by Johannes Tromp
Most Bed and Breakfast Inns have rooms and/or spaces available for meetings, small conferences and receptions. Properly managed, these spaces can contribute significantly to the occupancy rate and the bottom line of the Inn’s operation.
For the remainder of this article I shall use “meetings” as an inclusive term for meetings, receptions, dinners, conferences, etc.
Innkeepers often tend to make meeting space available as an accommodation for their guests, a means of supporting guest room bookings, rather than an independent profit center. In reality, no business can afford to give away the use of its space and furniture with resulting wear and tear. Meetings should contribute to both guest room bookings AND the bottom line.
To target the meeting business, you as an innkeeper should develop a business plan. It should be separate, but in harmony with, your existing B&B business plan. Having a well-thought-out meeting business plan makes marketing your available space simpler and more cost effective.
Your plan should include rates for room rental, equipment rental, and support services such as audio-visual and food and beverage. It should include the cost of adding required specialty items such as specialty furniture, audio-visual equipment, internet connections, phone lines and the like.
Your plan should also include scale drawings of each meeting room and space. These drawings should show all setups being offered, such as classroom style, open-center conference style and meal service setups. Be sure to include the necessary food and beverage service tables in your drawings. To create these plans, consult with your local party equipment rental professionals. They usually have charts on hand showing the amount of square footage necessary for a variety of setups. Completed floor plans are extremely helpful to meeting planners and innkeepers alike, and should include square footage and maximum occupancy based on each projected usage.
Be sure to test your completed floor plans with actual furniture, as scale drawings do not always accurately reflect room variations such as door movements, plants, paintings, air vents, radiators, light fixtures, service movement, or traffic flow. Adjust the plans based on your “live” test results.
When purchasing or renting chairs for meetings, keep in mind participants will be sitting on the furniture for hours at a time. They should be comfortable in order to win them back in the future. Check lighting, air-conditioning, and privacy levels in each room. Small inconveniences can ruin an otherwise successful meeting. Plan on making “break-out” rooms available for side meetings and coffee breaks.
To establish rates for your meeting room(s), evaluate the planned usage, the duration of the event, and the sophistication level of each room in question. Comparison shop by visiting hotels and resorts in your area. Remember, you cannot and should not compete with meeting room rates charged by not-for-profit organizations. Establish your rates, publish them and stick to them.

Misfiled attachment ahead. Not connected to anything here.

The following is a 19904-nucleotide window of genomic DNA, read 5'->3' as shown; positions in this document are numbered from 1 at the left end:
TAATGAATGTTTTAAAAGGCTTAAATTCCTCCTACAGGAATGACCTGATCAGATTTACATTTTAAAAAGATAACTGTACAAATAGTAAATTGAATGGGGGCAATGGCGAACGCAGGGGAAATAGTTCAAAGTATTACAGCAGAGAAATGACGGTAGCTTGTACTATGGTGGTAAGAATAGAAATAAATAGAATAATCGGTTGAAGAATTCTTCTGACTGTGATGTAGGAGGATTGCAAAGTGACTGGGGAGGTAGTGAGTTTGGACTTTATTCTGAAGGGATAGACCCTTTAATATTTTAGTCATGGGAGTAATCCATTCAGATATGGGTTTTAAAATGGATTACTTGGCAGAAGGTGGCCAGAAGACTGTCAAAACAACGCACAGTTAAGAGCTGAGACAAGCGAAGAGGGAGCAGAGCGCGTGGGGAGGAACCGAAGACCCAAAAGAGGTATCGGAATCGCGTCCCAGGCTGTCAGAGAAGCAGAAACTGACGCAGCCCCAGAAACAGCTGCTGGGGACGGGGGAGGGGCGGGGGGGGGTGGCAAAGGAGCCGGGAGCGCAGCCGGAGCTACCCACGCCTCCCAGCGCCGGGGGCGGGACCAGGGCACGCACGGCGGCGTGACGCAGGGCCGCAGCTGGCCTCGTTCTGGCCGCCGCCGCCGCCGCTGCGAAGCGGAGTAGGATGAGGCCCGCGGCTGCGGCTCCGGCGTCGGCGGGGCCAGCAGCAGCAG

Train yourself and your employees to respond to meeting inquiries in a businesslike manner. All the necessary information, such as room rental rates, charges for required support services, and maximum occupancy numbers, should be available for those answering the phone. Respond to inquiries in writing (e-mail or snail-mail) within 24 hours. Get ahead of the competition by including a floor plan showing suggested setup(s) tailored for your prospective clients.
Once all the meeting arrangements have been agreed upon, issue a contract to be signed by both parties itemizing all details and costs. Be sure to plan your services and involvement for meetings carefully because these are in addition to, and outside of, your normal daily pattern and may vary greatly depending on the nature of the meeting. These meetings should never interrupt the purpose of your primary B&B business, which is providing your overnight guests with relaxed, attentive hospitality and tranquil surroundings.
When you have completed your meeting business plan, re-evaluate your publicity and advertising material. Prepare brochures, prospective client packages, and update your website to market your new meeting business, either separately or in combination with your regular B&B publicity.
Successfully marketing and managing the meeting business segment of your B&B requires special attention and may be separate from your normal marketing efforts. “Meeting” clientele can include corporations, small businesses, civic groups, foundations, families and church groups. Contact the professional meeting and party planners in your area. Invite them to your property and provide them with all relative information. Host civic group meetings. Their meeting experience will help spread the word in your favor.
Johannes hails from Holland, where he was trained in the classical European manner to be a chef. He immigrated to the USA in 1973, where he started his own catering business. After moving to New York City in 1979 he was director of Catering at the Rainbow Room on top of Rockefeller Center and later became General Manager of the Windows on the World restaurant complex on top the World Trade Center. He settled in Lancaster, South Carolina in 1998 to oversee the restoration of Kilburnie.
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